If convicted of the felony, Graham would be looking at a maximum penalty of three years in prison.

Viral video

McLaughlin said he believes the threat is tied to recent national media attention given the district by outlets like the Daily Wire, which published an article Oct. 12 with the headline “Southern California Superintendent Defends 7th-Grade Boy Masturbating In Front of Classmates.”

The story was also featured last Friday on “Watters’ World” on Fox News.

School board president Karen Sylvester came to the same conclusion.

“I am not going to point fingers and assign blame to specific individuals for this vicious and hate-filled death threat. However, I have to believe that there is a link between this threat and the recent biased and offensive national coverage of our school board meetings,” Sylvester said in an email.

The coverage was prompted by a heavily edited video posted to social media two weeks ago by the owner of VC Defense, a Thousand Oaks gun store, showing a mother addressing the school board at its Sept. 20 meeting about her daughter seeing a male student masturbating in class last May.

That parent suggested the boy’s behavior was caused by the district’s lack of a dress code and by its new sexual health curriculum, Teen Talk.

“It does not take an expert to figure out what happens to a 13-year-old boy when he’s staring at mostly naked girls wearing underwear at school, and being exposed to concepts like oral and anal sex in seventh grade,” she said.

The video posted by VC Defense begins with the mother stating: “On May 17, my seventh grade daughter along with every other classmate watched a boy in her class masturbate . . .” then cuts to a clip of McLaughlin saying: “I don’t think that this is anything outside the norm.”

The superintendent’s full comments were: “As someone who’s been an elementary and middle school principal, I would say that at least once a year this comes up for both male and females within a school setting, and so I don’t think that this is anything outside the norm.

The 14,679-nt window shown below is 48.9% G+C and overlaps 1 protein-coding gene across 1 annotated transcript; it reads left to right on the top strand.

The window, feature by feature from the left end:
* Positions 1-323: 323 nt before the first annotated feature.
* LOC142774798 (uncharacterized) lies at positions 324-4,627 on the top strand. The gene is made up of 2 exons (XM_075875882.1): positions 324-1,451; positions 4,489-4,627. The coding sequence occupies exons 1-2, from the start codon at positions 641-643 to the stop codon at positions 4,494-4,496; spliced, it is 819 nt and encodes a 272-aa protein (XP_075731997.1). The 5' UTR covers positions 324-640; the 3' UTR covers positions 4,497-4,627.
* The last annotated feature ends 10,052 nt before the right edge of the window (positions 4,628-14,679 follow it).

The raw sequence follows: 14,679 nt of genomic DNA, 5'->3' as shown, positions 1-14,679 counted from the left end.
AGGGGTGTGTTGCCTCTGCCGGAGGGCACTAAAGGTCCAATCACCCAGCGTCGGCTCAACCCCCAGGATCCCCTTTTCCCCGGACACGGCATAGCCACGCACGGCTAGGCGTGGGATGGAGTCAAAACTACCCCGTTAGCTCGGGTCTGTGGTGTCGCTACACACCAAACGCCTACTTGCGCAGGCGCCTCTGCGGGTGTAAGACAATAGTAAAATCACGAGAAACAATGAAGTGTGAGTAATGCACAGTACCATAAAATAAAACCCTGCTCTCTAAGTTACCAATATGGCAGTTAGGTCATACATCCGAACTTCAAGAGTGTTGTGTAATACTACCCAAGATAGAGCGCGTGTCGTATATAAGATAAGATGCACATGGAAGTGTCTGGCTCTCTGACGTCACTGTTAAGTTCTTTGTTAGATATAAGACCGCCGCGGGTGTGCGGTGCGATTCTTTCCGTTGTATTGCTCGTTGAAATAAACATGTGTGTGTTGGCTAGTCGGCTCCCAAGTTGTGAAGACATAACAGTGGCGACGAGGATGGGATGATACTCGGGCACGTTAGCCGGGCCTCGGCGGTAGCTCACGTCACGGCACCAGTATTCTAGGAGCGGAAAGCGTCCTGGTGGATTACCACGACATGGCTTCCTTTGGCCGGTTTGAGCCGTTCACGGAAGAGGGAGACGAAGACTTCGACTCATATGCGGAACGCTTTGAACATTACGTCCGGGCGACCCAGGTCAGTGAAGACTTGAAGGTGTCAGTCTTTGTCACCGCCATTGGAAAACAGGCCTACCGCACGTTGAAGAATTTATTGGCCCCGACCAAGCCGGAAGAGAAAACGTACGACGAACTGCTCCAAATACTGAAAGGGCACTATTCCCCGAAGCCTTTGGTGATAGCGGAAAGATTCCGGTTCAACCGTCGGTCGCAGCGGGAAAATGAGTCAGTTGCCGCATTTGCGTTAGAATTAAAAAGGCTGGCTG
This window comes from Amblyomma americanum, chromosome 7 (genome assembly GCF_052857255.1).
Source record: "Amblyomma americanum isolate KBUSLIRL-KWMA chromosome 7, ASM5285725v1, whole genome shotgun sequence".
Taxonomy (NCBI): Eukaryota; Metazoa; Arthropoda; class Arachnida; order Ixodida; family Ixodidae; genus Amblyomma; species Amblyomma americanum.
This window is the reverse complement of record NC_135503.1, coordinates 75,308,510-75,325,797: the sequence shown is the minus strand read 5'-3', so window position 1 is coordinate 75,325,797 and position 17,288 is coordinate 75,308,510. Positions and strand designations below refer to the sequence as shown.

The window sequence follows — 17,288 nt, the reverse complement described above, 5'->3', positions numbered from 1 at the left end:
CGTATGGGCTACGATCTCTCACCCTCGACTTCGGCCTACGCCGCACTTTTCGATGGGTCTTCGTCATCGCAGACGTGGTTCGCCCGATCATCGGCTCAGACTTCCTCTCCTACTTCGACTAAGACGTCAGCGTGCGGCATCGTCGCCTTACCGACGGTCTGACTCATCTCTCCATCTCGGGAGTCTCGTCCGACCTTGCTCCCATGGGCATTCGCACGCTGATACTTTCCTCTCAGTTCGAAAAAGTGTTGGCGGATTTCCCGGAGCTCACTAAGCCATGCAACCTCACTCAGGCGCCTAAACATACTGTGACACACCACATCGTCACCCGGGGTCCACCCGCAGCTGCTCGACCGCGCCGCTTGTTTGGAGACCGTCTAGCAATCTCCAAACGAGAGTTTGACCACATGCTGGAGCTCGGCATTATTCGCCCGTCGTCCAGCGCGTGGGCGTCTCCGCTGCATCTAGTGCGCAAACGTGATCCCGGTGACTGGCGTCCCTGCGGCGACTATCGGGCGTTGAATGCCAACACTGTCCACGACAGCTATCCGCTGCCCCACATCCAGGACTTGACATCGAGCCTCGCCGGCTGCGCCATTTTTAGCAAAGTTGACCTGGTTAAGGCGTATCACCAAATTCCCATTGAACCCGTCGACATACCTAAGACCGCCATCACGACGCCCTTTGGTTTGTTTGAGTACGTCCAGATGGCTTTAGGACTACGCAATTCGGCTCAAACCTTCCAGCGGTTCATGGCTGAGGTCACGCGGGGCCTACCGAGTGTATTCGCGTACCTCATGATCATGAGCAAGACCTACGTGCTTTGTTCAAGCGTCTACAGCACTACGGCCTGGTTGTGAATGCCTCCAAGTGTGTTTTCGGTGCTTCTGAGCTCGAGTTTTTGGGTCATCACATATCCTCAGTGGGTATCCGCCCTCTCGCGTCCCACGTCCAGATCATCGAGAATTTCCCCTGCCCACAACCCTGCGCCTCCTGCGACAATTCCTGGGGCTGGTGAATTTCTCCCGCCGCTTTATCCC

“When we have a student that may be touching themselves in their jeans, in their pants, pocket or whatever, this is usually an issue that is discussed with the parent at home, if they’re aware of it,” he continued. “There’s also other emotional issues and psychological issues that students are working through. It’s a sensitive subject.”

What’s more, McLaughlin said this week, an investigation into the parent’s statement found nothing to support the assertion.

“No school or district or personnel confirmed the events of May 17, 2022,” he said. “Nor has any other student or parent come forward with the claim that the student was masturbating in class.”

The parent in question has said she knows the story is true because her daughter told her about it after she picked her up from class “saying her friends were disturbed, traumatized and scared.”

McLaughlin questioned why, if the incident occurred in May, the parent did not come forward until September.

“That is four public meetings and a district office meeting about Teen Talk in late May where the family never brought it up to district staff,” he said.

The superintendent said he was working with attorneys on a “defamation claim” because of the suggestion made in the media that he would have approved of such behavior.

“This is my career. This is my reputation. I have a wife and kids,” he said.